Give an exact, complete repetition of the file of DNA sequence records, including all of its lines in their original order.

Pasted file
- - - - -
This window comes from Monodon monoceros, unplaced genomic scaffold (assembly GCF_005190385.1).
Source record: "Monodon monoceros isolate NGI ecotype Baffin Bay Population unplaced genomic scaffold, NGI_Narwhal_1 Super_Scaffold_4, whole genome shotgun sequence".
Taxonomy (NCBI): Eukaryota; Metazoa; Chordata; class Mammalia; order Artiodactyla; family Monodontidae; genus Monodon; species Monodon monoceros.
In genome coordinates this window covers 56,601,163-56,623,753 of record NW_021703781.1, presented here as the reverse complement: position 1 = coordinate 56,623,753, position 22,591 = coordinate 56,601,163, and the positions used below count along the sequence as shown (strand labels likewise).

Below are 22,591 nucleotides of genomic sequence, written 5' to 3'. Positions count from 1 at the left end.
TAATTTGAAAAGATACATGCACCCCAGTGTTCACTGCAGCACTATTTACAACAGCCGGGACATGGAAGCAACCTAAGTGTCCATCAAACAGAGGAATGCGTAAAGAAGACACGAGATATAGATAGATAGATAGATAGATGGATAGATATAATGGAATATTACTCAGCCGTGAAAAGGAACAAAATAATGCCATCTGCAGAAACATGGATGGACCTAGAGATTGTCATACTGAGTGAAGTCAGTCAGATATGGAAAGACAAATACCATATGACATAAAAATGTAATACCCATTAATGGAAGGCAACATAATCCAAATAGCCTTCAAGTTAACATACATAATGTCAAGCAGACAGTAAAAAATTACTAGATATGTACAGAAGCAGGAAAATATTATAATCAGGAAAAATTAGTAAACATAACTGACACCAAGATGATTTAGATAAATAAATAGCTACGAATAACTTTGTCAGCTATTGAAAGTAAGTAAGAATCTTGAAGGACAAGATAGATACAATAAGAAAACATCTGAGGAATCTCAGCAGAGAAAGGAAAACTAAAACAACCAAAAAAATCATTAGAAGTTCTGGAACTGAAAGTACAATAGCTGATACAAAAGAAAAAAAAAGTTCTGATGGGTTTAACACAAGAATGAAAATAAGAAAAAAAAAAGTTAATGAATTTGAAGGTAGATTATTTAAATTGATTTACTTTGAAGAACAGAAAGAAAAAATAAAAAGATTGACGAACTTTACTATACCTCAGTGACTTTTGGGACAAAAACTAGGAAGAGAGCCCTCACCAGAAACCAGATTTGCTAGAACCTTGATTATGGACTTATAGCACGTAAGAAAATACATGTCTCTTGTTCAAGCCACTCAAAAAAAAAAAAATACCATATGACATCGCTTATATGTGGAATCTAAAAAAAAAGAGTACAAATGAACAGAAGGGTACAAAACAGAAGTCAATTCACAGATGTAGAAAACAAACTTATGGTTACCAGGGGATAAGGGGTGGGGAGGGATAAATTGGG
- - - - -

This window comes from Monodon monoceros, unplaced genomic scaffold (assembly GCF_005190385.1).
Source record: "Monodon monoceros isolate NGI ecotype Baffin Bay Population unplaced genomic scaffold, NGI_Narwhal_1 Super_Scaffold_4, whole genome shotgun sequence".
Taxonomy (NCBI): Eukaryota; Metazoa; Chordata; class Mammalia; order Artiodactyla; family Monodontidae; genus Monodon; species Monodon monoceros.
In genome coordinates this window covers 56,601,163-56,623,753 of record NW_021703781.1, presented here as the reverse complement: position 1 = coordinate 56,623,753, position 22,591 = coordinate 56,601,163, and the positions used below count along the sequence as shown (strand labels likewise).

Below are 22,591 nucleotides of genomic sequence, written 5' to 3'. Positions count from 1 at the left end.
TAATTTGAAAAGATACATGCACCCCAGTGTTCACTGCAGCACTATTTACAACAGCCGGGACATGGAAGCAACCTAAGTGTCCATCAAACAGAGGAATGCGTAAAGAAGACACGAGATATAGATAGATAGATAGATAGATGGATAGATATAATGGAATATTACTCAGCCGTGAAAAGGAACAAAATAATGCCATCTGCAGAAACATGGATGGACCTAGAGATTGTCATACTGAGTGAAGTCAGTCAGATATGGAAAGACAAATACCATATGACATAAAAATGTAATACCCATTAATGGAAGGCAACATAATCCAAATAGCCTTCAAGTTAACATACATAATGTCAAGCAGACAGTAAAAAATTACTAGATATGTACAGAAGCAGGAAAATATTATAATCAGGAAAAATTAGTAAACATAACTGACACCAAGATGATTTAGATAAATAAATAGCTACGAATAACTTTGTCAGCTATTGAAAGTAAGTAAGAATCTTGAAGGACAAGATAGATACAATAAGAAAACATCTGAGGAATCTCAGCAGAGAAAGGAAAACTAAAACAACCAAAAAAATCATTAGAAGTTCTGGAACTGAAAGTACAATAGCTGATACAAAAGAAAAAAAAAGTTCTGATGGGTTTAACACAAGAATGAAAATAAGAAAAAAAAAAGTTAATGAATTTGAAGGTAGATTATTTAAATTGATTTACTTTGAAGAACAGAAAGAAAAAATAAAAAGATTGACGAACTTTACTATACCTCAGTGACTTTTGGGACAAAAACTAGGAAGAGAGCCCTCACCAGAAACCAGATTTGCTAGAACCTTGATTATGGACTTATAGCACGTAAGAAAATACATGTCTCTTGTTCAAGCCACTCAAAAAAAAAAAAATACCATATGACATCGCTTATATGTGGAATCTAAAAAAAAAGAGTACAAATGAACAGAAGGGTACAAAACAGAAGTCAATTCACAGATGTAGAAAACAAACTTATGGTTACCAGGGGATAAGGGGTGGGGAGGGATAAATTGGG